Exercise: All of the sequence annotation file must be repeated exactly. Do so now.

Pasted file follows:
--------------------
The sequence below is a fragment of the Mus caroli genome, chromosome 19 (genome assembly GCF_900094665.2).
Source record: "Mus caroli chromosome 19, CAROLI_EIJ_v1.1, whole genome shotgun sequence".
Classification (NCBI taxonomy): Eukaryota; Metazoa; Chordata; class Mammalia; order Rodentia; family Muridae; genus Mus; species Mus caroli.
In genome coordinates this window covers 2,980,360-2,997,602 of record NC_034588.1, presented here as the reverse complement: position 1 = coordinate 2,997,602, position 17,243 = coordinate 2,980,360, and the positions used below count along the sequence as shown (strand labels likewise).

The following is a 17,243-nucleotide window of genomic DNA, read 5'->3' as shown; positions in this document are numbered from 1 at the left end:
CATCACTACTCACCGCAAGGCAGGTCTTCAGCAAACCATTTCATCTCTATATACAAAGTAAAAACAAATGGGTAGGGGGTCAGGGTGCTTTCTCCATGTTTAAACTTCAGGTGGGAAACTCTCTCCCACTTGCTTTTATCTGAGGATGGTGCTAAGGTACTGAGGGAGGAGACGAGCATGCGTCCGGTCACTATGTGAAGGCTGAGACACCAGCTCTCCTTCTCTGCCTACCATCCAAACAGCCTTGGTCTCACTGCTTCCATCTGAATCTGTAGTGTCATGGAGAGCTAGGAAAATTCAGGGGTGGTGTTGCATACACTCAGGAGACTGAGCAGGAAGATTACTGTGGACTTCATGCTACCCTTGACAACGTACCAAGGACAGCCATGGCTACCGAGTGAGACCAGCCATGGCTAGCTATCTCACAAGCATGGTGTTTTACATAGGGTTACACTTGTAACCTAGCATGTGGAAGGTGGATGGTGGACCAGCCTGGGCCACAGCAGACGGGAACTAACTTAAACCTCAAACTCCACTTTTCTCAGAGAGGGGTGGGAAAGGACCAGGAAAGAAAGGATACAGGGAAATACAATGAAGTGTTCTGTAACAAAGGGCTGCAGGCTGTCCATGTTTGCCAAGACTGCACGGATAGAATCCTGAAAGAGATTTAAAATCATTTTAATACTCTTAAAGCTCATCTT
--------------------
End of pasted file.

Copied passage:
The sequence below is a fragment of the Mus caroli genome, chromosome 19 (genome assembly GCF_900094665.2).
Source record: "Mus caroli chromosome 19, CAROLI_EIJ_v1.1, whole genome shotgun sequence".
Classification (NCBI taxonomy): Eukaryota; Metazoa; Chordata; class Mammalia; order Rodentia; family Muridae; genus Mus; species Mus caroli.
In genome coordinates this window covers 2,980,360-2,997,602 of record NC_034588.1, presented here as the reverse complement: position 1 = coordinate 2,997,602, position 17,243 = coordinate 2,980,360, and the positions used below count along the sequence as shown (strand labels likewise).

The following is a 17,243-nucleotide window of genomic DNA, read 5'->3' as shown; positions in this document are numbered from 1 at the left end:
CATCACTACTCACCGCAAGGCAGGTCTTCAGCAAACCATTTCATCTCTATATACAAAGTAAAAACAAATGGGTAGGGGGTCAGGGTGCTTTCTCCATGTTTAAACTTCAGGTGGGAAACTCTCTCCCACTTGCTTTTATCTGAGGATGGTGCTAAGGTACTGAGGGAGGAGACGAGCATGCGTCCGGTCACTATGTGAAGGCTGAGACACCAGCTCTCCTTCTCTGCCTACCATCCAAACAGCCTTGGTCTCACTGCTTCCATCTGAATCTGTAGTGTCATGGAGAGCTAGGAAAATTCAGGGGTGGTGTTGCATACACTCAGGAGACTGAGCAGGAAGATTACTGTGGACTTCATGCTACCCTTGACAACGTACCAAGGACAGCCATGGCTACCGAGTGAGACCAGCCATGGCTAGCTATCTCACAAGCATGGTGTTTTACATAGGGTTACACTTGTAACCTAGCATGTGGAAGGTGGATGGTGGACCAGCCTGGGCCACAGCAGACGGGAACTAACTTAAACCTCAAACTCCACTTTTCTCAGAGAGGGGTGGGAAAGGACCAGGAAAGAAAGGATACAGGGAAATACAATGAAGTGTTCTGTAACAAAGGGCTGCAGGCTGTCCATGTTTGCCAAGACTGCACGGATAGAATCCTGAAAGAGATTTAAAATCATTTTAATACTCTTAAAGCTCATCTT